Programmatic Agreement (PA) refers to an agreement that is put in place between federal agencies, tribes, and the State Historic Preservation Officer (SHPO) concerning the implementation of a specific program, project, or undertaking that may impact historical properties of cultural significance.

In the United States, the National Historic Preservation Act (NHPA) of 1966 established the National Register of Historic Places, which is a database of historical properties and resources that have been deemed significant due to their association with important events, people, or architectural styles.

When a federal agency undertakes a program or project that may impact such properties, it is required under Section 106 of the NHPA to consult with the SHPO and other parties to identify and assess the potential impacts.

In cases where the agency is undertaking a large number of projects that are likely to have similar impacts, a PA is often put in place to streamline the consultation process. The PA outlines the procedures that will be followed for each project, including how the agency will identify and assess potential impacts, how it will involve stakeholders, and how it will address any adverse effects.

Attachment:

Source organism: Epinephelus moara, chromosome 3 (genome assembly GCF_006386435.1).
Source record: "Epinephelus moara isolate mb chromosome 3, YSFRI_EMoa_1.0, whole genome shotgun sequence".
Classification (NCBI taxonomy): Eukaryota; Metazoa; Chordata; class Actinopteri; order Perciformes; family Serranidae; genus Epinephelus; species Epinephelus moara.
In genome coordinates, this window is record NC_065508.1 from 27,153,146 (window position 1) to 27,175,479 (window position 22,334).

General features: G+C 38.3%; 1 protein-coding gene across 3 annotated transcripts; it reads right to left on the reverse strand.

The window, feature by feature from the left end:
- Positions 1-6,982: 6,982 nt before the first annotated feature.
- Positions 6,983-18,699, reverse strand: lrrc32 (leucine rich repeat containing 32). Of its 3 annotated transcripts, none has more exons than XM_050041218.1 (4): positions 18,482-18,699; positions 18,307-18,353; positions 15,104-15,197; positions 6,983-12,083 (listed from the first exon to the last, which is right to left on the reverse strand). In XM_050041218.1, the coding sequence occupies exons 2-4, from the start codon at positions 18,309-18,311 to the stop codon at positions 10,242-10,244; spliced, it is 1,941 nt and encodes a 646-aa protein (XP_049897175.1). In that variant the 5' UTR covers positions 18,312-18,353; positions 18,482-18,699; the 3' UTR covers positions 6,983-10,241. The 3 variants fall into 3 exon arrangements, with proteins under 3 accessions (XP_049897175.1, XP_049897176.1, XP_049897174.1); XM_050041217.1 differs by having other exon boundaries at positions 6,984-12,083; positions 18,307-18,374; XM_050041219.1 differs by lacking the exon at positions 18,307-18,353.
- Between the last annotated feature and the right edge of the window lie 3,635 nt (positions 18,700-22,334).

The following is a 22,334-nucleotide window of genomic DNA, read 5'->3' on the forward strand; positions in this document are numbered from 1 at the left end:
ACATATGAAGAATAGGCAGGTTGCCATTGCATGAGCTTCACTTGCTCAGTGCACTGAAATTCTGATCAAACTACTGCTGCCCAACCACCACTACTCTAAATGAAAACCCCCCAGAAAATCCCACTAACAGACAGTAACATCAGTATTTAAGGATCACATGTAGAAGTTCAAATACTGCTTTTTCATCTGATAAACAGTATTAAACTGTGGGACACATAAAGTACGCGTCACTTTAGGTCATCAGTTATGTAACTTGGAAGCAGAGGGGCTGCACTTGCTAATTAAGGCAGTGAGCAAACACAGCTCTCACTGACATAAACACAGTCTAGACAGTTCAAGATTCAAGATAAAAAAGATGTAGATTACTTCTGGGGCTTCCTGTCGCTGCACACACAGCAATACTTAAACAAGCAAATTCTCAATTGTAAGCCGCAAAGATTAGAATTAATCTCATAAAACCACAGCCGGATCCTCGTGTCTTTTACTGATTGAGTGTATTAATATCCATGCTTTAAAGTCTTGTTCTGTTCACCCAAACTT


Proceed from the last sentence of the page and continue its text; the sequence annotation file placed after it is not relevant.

The PA is negotiated between the agency, SHPO, and tribes, and is subject to public review and comment before it is finalized. Once approved, the PA allows the agency to carry out its projects in a more efficient and streamlined manner, while ensuring that historic properties of cultural significance are properly identified and protected.

For example, the Colorado Department of Transportation (CDOT) recently entered into a PA with the SHPO and tribes to address the potential impacts of its transportation projects on historic properties. The PA includes provisions for how CDOT will evaluate the impacts of its projects, how it will involve stakeholders, and how it will mitigate any adverse effects.

In conclusion, the programmatic agreement nhpa is an important tool for federal agencies, tribes, and SHPOs to ensure that historic properties of cultural significance are properly identified and protected when undertaking large-scale programs or projects. It streamlines the consultation process and allows for more efficient project implementation while maintaining important protections for our nation`s historical resources.